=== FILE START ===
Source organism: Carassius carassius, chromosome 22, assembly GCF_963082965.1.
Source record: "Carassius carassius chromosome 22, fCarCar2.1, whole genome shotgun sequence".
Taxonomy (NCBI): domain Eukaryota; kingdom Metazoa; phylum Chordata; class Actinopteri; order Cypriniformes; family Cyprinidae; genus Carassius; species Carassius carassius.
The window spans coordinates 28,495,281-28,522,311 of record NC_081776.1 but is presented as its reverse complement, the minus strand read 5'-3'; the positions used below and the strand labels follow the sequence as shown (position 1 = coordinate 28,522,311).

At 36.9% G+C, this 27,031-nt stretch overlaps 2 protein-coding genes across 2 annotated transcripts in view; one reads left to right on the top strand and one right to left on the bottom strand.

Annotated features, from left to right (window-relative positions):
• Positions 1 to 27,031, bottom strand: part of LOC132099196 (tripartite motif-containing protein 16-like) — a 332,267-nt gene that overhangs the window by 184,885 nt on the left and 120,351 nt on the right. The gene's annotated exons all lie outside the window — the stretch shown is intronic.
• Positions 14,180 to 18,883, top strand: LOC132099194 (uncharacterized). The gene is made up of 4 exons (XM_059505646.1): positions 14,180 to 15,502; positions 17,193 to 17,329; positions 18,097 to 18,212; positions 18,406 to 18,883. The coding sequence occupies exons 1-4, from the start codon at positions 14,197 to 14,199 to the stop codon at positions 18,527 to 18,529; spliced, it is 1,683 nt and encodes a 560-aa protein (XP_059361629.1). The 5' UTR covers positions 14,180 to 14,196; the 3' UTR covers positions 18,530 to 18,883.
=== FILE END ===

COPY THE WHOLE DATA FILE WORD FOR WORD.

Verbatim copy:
Source organism: Carassius carassius, chromosome 22, assembly GCF_963082965.1.
Source record: "Carassius carassius chromosome 22, fCarCar2.1, whole genome shotgun sequence".
Taxonomy (NCBI): domain Eukaryota; kingdom Metazoa; phylum Chordata; class Actinopteri; order Cypriniformes; family Cyprinidae; genus Carassius; species Carassius carassius.
The window spans coordinates 28,495,281-28,522,311 of record NC_081776.1 but is presented as its reverse complement, the minus strand read 5'-3'; the positions used below and the strand labels follow the sequence as shown (position 1 = coordinate 28,522,311).

At 36.9% G+C, this 27,031-nt stretch overlaps 2 protein-coding genes across 2 annotated transcripts in view; one reads left to right on the top strand and one right to left on the bottom strand.

Annotated features, from left to right (window-relative positions):
• Positions 1 to 27,031, bottom strand: part of LOC132099196 (tripartite motif-containing protein 16-like) — a 332,267-nt gene that overhangs the window by 184,885 nt on the left and 120,351 nt on the right. The gene's annotated exons all lie outside the window — the stretch shown is intronic.
• Positions 14,180 to 18,883, top strand: LOC132099194 (uncharacterized). The gene is made up of 4 exons (XM_059505646.1): positions 14,180 to 15,502; positions 17,193 to 17,329; positions 18,097 to 18,212; positions 18,406 to 18,883. The coding sequence occupies exons 1-4, from the start codon at positions 14,197 to 14,199 to the stop codon at positions 18,527 to 18,529; spliced, it is 1,683 nt and encodes a 560-aa protein (XP_059361629.1). The 5' UTR covers positions 14,180 to 14,196; the 3' UTR covers positions 18,530 to 18,883.